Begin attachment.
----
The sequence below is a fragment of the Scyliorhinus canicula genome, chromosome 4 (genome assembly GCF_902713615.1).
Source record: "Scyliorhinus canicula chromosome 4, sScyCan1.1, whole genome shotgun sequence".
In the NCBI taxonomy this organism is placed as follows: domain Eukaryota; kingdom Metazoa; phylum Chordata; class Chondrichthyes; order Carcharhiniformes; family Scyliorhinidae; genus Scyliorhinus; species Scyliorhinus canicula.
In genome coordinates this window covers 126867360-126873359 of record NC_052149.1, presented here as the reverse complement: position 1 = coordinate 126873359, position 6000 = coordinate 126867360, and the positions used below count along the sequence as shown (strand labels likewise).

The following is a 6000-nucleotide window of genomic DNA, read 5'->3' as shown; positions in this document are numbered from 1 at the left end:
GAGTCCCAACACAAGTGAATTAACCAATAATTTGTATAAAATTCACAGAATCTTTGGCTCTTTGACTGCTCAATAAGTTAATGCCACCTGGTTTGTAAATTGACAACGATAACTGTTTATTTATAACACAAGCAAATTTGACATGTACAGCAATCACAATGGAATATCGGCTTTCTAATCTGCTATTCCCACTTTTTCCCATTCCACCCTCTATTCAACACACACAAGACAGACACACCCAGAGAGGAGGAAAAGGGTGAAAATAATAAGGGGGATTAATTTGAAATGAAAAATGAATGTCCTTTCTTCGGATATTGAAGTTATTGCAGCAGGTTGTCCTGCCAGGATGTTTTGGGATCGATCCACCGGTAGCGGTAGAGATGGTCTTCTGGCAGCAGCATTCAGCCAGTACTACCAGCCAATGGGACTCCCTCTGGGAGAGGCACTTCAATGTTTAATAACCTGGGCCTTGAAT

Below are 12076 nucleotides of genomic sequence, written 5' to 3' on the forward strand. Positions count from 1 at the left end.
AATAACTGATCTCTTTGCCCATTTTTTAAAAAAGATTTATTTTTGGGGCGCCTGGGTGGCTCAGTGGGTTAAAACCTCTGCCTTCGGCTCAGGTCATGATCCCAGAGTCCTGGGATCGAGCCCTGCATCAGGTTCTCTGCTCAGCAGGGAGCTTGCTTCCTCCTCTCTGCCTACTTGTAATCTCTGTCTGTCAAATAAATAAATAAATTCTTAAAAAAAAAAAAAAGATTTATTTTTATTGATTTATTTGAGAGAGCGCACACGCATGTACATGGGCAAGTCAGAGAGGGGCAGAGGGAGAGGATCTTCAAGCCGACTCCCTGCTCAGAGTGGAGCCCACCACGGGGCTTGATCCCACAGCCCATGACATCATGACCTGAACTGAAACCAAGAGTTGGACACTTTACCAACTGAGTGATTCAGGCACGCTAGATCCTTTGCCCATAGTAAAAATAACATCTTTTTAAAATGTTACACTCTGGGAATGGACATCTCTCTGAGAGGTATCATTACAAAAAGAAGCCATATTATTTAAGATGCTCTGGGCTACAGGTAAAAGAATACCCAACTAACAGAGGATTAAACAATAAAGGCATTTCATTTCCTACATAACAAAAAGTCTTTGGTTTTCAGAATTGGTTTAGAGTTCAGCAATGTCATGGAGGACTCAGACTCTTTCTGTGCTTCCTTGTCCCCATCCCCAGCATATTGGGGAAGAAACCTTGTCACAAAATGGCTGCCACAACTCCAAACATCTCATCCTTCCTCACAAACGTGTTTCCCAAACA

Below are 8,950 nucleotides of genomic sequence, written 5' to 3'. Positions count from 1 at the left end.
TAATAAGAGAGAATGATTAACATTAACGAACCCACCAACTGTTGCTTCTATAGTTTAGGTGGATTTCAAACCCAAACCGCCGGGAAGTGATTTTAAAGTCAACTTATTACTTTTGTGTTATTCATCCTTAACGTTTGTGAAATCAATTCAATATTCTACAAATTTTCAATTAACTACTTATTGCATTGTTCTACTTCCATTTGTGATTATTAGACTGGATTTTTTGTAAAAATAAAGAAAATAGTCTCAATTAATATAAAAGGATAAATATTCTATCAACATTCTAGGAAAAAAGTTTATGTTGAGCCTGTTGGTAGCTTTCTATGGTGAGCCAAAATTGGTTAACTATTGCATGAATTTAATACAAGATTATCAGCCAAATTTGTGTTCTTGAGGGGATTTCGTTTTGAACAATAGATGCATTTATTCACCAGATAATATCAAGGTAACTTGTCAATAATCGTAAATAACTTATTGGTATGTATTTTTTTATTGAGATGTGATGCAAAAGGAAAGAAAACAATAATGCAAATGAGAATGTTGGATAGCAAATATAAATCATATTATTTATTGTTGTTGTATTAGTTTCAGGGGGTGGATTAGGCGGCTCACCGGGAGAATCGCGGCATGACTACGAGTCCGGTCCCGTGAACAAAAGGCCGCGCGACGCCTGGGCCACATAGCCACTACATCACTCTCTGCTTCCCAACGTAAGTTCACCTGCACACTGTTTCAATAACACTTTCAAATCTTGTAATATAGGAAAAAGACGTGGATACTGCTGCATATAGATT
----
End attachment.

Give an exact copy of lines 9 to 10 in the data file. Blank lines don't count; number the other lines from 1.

Below are 8,950 nucleotides of genomic sequence, written 5' to 3'. Positions count from 1 at the left end.
TAATAAGAGAGAATGATTAACATTAACGAACCCACCAACTGTTGCTTCTATAGTTTAGGTGGATTTCAAACCCAAACCGCCGGGAAGTGATTTTAAAGTCAACTTATTACTTTTGTGTTATTCATCCTTAACGTTTGTGAAATCAATTCAATATTCTACAAATTTTCAATTAACTACTTATTGCATTGTTCTACTTCCATTTGTGATTATTAGACTGGATTTTTTGTAAAAATAAAGAAAATAGTCTCAATTAATATAAAAGGATAAATATTCTATCAACATTCTAGGAAAAAAGTTTATGTTGAGCCTGTTGGTAGCTTTCTATGGTGAGCCAAAATTGGTTAACTATTGCATGAATTTAATACAAGATTATCAGCCAAATTTGTGTTCTTGAGGGGATTTCGTTTTGAACAATAGATGCATTTATTCACCAGATAATATCAAGGTAACTTGTCAATAATCGTAAATAACTTATTGGTATGTATTTTTTTATTGAGATGTGATGCAAAAGGAAAGAAAACAATAATGCAAATGAGAATGTTGGATAGCAAATATAAATCATATTATTTATTGTTGTTGTATTAGTTTCAGGGGGTGGATTAGGCGGCTCACCGGGAGAATCGCGGCATGACTACGAGTCCGGTCCCGTGAACAAAAGGCCGCGCGACGCCTGGGCCACATAGCCACTACATCACTCTCTGCTTCCCAACGTAAGTTCACCTGCACACTGTTTCAATAACACTTTCAAATCTTGTAATATAGGAAAAAGACGTGGATACTGCTGCATATAGATT